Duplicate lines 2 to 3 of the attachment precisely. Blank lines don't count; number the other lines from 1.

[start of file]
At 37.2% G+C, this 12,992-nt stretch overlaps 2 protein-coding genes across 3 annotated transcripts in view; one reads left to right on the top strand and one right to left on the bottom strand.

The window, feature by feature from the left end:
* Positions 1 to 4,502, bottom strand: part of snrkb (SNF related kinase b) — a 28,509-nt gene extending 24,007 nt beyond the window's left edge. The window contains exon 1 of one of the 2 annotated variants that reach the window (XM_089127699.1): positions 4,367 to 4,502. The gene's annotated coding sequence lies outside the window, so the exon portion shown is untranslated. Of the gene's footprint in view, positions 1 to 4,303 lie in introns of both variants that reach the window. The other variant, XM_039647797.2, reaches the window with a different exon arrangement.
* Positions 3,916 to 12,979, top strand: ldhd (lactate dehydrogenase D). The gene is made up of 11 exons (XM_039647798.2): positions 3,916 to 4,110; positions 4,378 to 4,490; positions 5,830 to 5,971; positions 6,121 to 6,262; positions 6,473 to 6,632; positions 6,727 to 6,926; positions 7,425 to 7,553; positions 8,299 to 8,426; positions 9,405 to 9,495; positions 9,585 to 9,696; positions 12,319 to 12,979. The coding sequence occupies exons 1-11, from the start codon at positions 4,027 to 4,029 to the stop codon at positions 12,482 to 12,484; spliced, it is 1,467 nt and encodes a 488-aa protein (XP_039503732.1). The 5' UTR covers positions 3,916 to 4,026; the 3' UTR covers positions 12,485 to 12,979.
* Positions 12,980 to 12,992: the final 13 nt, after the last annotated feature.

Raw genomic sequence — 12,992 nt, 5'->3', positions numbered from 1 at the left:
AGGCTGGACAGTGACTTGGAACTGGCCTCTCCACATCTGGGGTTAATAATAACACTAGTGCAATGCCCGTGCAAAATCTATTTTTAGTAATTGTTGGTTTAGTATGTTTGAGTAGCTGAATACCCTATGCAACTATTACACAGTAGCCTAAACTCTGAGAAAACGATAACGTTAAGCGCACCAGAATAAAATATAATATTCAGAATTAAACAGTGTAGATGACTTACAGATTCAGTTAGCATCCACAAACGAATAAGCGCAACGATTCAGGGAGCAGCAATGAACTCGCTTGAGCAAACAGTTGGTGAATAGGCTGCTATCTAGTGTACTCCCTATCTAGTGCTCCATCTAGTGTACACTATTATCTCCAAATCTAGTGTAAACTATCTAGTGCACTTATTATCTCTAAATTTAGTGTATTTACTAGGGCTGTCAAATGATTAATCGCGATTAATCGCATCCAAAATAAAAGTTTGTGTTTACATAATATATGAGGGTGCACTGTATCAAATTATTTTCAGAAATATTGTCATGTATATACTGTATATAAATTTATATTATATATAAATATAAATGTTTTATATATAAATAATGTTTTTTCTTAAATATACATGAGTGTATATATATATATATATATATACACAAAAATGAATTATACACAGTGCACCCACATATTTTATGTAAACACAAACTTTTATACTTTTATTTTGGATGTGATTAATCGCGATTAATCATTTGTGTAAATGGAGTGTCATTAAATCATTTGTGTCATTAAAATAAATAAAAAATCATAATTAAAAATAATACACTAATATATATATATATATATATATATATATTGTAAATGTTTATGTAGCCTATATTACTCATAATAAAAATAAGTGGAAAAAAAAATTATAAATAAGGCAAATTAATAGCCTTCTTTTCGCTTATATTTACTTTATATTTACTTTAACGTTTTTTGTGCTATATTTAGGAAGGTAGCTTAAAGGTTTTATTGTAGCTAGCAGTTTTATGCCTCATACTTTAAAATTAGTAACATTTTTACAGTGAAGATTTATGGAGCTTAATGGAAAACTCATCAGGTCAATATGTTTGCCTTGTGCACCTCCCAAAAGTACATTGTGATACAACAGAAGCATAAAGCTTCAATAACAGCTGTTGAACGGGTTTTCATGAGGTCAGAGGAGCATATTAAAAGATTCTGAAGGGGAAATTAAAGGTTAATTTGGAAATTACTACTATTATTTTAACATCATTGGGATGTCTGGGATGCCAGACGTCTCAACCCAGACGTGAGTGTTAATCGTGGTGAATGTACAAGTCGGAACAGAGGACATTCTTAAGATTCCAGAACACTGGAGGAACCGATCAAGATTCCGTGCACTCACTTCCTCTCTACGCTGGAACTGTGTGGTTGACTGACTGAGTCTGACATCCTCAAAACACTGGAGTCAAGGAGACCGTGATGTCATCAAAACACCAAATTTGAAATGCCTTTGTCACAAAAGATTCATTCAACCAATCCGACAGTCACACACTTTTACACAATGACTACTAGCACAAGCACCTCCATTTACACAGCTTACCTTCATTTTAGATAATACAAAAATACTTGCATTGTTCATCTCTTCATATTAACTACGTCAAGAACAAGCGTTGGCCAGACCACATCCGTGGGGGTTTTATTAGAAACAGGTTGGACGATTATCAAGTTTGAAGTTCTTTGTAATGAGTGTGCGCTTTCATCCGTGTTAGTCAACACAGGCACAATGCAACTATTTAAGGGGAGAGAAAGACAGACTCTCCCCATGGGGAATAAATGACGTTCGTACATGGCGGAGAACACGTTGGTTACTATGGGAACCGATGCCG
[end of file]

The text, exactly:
The window, feature by feature from the left end:
* Positions 1 to 4,502, bottom strand: part of snrkb (SNF related kinase b) — a 28,509-nt gene extending 24,007 nt beyond the window's left edge. The window contains exon 1 of one of the 2 annotated variants that reach the window (XM_089127699.1): positions 4,367 to 4,502. The gene's annotated coding sequence lies outside the window, so the exon portion shown is untranslated. Of the gene's footprint in view, positions 1 to 4,303 lie in introns of both variants that reach the window. The other variant, XM_039647797.2, reaches the window with a different exon arrangement.